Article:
A11 Art Forum was also founded in the 1980s. With more than 2000 square metres, it was conceived as a private art space and was opened in March 1987 with the exhibition 'Sammlung Thomas - Kunst aus den achtziger Jahren' ['The Thomas Collection - Art from the Eighties']. Following exhibitions ranged from the complete lithographic work of Pablo Picasso to the paintings of the Italian Transavanguardia movement (Enzo Cucchi, Sandro Chia, Francesco Clemente, Nicola de Maria, Mimmo Paladino). The group 'Neue Wilde' such as Rainer Fetting, Helmut Middendorf, Salomé, Bernd Zimmer, and others were represented alongside Rupprecht Geiger, Otto Piene, Victor Vasarely, as well as young artists from China. Joseph Beuys, who died in 1986, was honoured with an homage exhibition at the A11 Art Forum. Buchheim's watercolours 'Die Tropen von Feldafing' were also presented in the rooms in Adelgundenstrasse. For financial reasons, the A11 Art Forum was closed down in the summer of 1990.
Against the backdrop of the difficult economic situation and the collapse of the art market in 1989/1990, the exhibition programme of the following years returned to the traditional values of German Expressionism and Classic Modernism.
On occasion of the turn of the millennium, two exhibitions took a look back at 20th century Modernism - highlights in the exhibition 'Meisterwerke II' ['Masterpieces II'] and the themed exhibition 'Abstraktion nach 1945' ['Abstraction After 1945']. Other important exhibitions of that decade include presentations of colour painters such as Henri Matisse, Sam Francis or Ernst Wilhelm Nay. Moreover, there were themed exhibitions with sculptures by Joan Miró, William Turnbull, Markus Lüpertz, and others. More 'space-consuming' projects were also initiated by Galerie Thomas during those years, for instance the 2007 presentation of Fernando Botero's sensual monumental sculptures on the Berlin Museum Island. A high-profile Chaim Soutine exhibition was held in spring 2009. Another highly-praised solo exhibition at Galerie Thomas presented the sculptures of Alexander Archipenko in autumn that same year.
In 2009, Raimund Thomas and Silke Thomas decided to open a second gallery, focused on presenting established Contemporary Art. At Tuerkenstrasse 16, opposite to the Pinakothek der Moderne, Tuerkenturm and the Brandhorst Collection, new and larger rooms were rented. In October 2009, Galerie Thomas Modern opened, with works by Joseph Beuys, Anselm Kiefer and Cy Twombly.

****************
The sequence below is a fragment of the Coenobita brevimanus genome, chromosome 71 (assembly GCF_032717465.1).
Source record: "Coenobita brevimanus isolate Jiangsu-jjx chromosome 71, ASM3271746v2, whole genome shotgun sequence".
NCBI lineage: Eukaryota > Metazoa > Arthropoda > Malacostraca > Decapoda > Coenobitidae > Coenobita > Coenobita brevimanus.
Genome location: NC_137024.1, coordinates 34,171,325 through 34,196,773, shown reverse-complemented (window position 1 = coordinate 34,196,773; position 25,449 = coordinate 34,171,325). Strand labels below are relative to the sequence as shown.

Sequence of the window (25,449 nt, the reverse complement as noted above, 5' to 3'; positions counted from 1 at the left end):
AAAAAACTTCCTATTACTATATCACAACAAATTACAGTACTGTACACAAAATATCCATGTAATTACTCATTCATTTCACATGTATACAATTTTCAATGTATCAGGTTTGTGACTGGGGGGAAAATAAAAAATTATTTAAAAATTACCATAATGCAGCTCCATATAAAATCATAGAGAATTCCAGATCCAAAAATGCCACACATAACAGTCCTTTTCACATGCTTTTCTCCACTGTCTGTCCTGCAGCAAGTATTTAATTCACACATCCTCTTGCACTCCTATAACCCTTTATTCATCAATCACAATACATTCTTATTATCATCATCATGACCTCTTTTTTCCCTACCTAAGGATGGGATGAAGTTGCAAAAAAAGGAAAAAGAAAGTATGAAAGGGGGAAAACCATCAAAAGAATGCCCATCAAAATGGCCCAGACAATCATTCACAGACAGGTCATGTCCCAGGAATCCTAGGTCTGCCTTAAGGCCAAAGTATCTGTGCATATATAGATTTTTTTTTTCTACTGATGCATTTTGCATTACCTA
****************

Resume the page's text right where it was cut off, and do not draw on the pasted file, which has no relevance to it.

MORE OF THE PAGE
At Maximilianstrasse 25, leading artists such as Fernando Botero, Hans Arp, Eduardo Chillida, Max Beckmann and Pablo Picasso were presented from 2009 on. Importance was attached to juxtaposing artist personalities, as comparisons deepen the viewers' understanding. In 2010, the works of Alexander Calder and Joan Miró were shown side by side. In 2012, Ernst Ludwig Kirchner and Willem de Kooning followed, and in 2013, works by Edvard Munch and Ernst Ludwig Kirchner were shown alongside each other. In 2014, there was an homage to the artist group 'Die Blaue Vier' which was founded in 1924 by Paul Klee, Wassily Kandinsky, Lyonel Feininger and Alexej von Jawlensky.
In the year 2014, Galerie Thomas celebrated its 50th anniversary as well as the fifth anniversary of Galerie Thomas Modern. A retrospective exhibition in Maximilianstrasse 25 as well as Tuerkenstrasse 16 portrayed the history of the gallery, and a great celebration in early September completed the anniversary programme.
In 2015, another new beginning took place: the works of the Expressionists and of the proponents of Classic Modernism were transferred from Maximilianstrasse to the now well-established art quarter in Tuerkenstrasse. Now, both conceptual core areas of the gallery - Classic and Contemporary - are united under the same roof.